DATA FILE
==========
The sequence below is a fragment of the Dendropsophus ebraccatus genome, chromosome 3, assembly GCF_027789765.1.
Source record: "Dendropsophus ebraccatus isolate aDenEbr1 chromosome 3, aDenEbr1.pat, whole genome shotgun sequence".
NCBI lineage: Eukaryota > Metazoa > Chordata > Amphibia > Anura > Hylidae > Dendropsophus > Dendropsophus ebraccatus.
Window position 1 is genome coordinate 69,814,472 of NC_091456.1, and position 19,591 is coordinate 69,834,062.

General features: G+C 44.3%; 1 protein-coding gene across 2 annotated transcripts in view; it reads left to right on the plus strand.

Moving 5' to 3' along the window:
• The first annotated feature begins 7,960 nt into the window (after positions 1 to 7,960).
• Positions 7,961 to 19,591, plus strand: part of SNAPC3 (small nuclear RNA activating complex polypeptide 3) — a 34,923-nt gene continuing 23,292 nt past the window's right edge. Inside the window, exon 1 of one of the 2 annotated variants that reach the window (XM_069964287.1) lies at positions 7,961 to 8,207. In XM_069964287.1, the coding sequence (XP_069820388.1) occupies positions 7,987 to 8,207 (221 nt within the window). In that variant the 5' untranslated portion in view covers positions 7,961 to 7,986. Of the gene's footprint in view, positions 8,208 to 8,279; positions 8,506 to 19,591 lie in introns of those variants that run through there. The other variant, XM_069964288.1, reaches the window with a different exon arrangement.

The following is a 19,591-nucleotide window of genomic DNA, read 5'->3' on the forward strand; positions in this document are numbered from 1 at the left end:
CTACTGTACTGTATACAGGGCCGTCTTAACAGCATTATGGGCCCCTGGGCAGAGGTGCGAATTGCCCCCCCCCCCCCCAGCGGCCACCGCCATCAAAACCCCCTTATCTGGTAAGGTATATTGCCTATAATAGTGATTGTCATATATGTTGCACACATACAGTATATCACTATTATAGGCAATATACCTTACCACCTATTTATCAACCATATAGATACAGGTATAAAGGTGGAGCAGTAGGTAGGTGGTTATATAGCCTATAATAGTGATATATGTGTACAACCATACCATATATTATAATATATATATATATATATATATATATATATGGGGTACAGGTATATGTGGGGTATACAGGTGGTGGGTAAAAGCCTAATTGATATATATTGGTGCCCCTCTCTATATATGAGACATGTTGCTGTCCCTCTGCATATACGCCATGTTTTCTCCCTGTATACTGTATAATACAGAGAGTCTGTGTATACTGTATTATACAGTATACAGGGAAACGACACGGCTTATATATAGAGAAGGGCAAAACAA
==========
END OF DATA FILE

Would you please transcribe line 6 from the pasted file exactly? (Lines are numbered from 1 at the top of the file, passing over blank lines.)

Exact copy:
Moving 5' to 3' along the window: